<TodoApp
  {...store.getState()}
/>

Filters Applied

The links look all the same right now, but we want to highlight the chosen one. To implement this, we're going to need the visibilityFilter prop which says which is the current one.

I'm changing the beginning of the render method to destructure the todos and the visibilityFilter from the props, so I can access them directly now without typing this.props every time.

const {
  todos,
  visibilityFilter
} = this.props;
const visibleTodos = getVisibleTodos(
  todos,
  visibilityFilter
);

I'm going to pass the visibilityFilter to every <FilterLink>, so it can know which filter is the current one and apply different styling if the currentFilter matches the filter links' own filter.

<FilterLink
  filter='SHOW_ALL'
  currentFilter={visibilityFilter}
>

After passing the currentFilter prop to every filter link, I go back to the FilterLink declaration. I'm adding currentFilter as a prop to it, and I'm adding a condition that says that when the filter is the currentFilter, that is, when the link is active, I want to return a <span> instead of a link because I don't want it to be clickable. I want it to be static text.

if (filter === currentFilter) {
  return <span>{children}</span>;
}

This completes the user interface of our todo list example. It lets us add items. It lets us view items, toggle them as completed. When we switch the visibilityFilter, it displays only relevant todos, and it also updates the link appearance, so we see which link is active.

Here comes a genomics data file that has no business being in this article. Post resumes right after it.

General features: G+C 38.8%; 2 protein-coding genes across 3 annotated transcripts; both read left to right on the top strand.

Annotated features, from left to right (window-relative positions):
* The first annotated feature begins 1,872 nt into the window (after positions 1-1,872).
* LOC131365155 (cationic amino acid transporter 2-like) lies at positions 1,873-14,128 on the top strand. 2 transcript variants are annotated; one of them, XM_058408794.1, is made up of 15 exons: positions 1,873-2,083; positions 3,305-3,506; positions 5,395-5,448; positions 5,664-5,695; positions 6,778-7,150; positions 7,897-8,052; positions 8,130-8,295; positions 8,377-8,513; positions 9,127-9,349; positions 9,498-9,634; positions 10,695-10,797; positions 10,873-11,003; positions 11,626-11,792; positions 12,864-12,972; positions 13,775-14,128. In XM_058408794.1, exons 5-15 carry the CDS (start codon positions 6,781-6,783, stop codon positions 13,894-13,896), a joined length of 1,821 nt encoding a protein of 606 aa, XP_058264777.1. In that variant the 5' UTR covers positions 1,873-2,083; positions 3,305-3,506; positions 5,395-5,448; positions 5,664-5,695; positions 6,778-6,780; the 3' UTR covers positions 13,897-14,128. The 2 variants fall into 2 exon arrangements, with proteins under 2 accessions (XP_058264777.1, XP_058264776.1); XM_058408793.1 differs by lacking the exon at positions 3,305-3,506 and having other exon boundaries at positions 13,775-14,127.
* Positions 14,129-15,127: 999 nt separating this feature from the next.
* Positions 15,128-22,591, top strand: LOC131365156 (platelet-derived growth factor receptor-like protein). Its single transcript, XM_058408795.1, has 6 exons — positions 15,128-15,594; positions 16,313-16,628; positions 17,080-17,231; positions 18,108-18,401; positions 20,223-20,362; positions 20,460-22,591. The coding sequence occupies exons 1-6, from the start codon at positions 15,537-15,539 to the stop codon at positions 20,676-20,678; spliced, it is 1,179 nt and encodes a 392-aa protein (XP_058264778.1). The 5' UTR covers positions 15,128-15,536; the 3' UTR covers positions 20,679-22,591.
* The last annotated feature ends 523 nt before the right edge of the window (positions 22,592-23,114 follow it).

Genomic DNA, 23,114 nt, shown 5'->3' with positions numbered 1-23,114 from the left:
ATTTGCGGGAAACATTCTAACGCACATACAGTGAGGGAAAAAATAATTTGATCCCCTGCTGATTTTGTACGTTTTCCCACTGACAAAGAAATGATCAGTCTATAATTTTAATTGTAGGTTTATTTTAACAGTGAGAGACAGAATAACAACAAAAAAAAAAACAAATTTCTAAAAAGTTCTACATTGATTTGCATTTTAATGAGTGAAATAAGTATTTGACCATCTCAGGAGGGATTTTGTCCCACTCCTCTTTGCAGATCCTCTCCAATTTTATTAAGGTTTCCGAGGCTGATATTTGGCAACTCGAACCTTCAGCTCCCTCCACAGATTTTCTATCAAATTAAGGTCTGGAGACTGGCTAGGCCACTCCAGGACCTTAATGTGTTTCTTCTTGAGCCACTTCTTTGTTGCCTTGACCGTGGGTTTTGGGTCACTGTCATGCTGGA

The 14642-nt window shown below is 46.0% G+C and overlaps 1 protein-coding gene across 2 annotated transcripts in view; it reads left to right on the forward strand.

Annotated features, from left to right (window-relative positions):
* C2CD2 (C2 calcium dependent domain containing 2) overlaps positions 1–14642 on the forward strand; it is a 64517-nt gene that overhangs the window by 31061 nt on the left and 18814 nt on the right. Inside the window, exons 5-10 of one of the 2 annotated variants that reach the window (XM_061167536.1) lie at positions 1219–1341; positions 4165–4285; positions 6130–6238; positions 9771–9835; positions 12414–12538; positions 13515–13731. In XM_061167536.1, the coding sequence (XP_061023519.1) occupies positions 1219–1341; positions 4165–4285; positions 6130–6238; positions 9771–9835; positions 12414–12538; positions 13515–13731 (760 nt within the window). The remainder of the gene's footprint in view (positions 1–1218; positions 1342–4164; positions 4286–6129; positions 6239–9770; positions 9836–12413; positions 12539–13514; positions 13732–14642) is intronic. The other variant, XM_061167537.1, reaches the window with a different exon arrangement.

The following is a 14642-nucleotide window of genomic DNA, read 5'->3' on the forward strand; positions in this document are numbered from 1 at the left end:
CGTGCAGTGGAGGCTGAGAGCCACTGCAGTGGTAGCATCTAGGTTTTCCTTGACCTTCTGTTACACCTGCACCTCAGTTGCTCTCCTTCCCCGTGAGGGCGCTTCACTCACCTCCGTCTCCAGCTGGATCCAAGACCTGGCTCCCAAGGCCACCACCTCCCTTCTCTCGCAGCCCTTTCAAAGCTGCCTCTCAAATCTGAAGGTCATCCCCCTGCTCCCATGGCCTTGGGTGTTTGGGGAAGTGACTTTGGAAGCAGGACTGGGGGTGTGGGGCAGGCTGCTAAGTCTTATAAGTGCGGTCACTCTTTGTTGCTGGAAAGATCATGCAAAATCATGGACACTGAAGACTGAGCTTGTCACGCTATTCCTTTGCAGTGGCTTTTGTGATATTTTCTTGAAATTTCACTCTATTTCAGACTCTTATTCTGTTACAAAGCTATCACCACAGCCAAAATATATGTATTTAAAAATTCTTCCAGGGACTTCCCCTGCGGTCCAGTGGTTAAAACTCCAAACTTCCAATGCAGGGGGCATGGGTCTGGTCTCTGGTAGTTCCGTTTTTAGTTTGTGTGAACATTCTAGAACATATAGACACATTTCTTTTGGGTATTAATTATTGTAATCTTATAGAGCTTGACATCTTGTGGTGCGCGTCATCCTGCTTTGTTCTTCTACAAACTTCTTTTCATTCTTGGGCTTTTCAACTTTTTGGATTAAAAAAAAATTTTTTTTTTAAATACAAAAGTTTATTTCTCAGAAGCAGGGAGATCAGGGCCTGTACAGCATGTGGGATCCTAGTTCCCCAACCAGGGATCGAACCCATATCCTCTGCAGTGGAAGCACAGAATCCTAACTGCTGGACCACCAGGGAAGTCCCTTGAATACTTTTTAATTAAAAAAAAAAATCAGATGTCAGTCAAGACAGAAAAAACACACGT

Updated Link Appearance

Let's recap how a change in the visibilityFilter works. It starts with a dispatch code with an action of the type SET_VISIBILITY_FILTER. It passes filter, which is a prop, to the link component, so every one of those three links is going to have a different filter prop it passes in the action.

<a href='#'
  onClick{e => {
    e.preventDefault();
    store.dispatch({
      type: 'SET_VISIBILITY_FILTER',
      filter
    });
  }}
>

The store dispatch function will call our root reducer with the state and the action which in turn will call the visibilityFilter reducer with the part of the state and the action.

Note that when the action.type is set visibilityFilter, it doesn't care for the previous state, it just returns the action.filter as the next value, the next state, of the visibilityFilter reducer.

const visibilityFilter = (
  state = 'SHOW_ALL',
  action
) => {
  switch (action.type) {
    case 'SET_VISIBILITY_FILTER':
      return action.filter;
    default: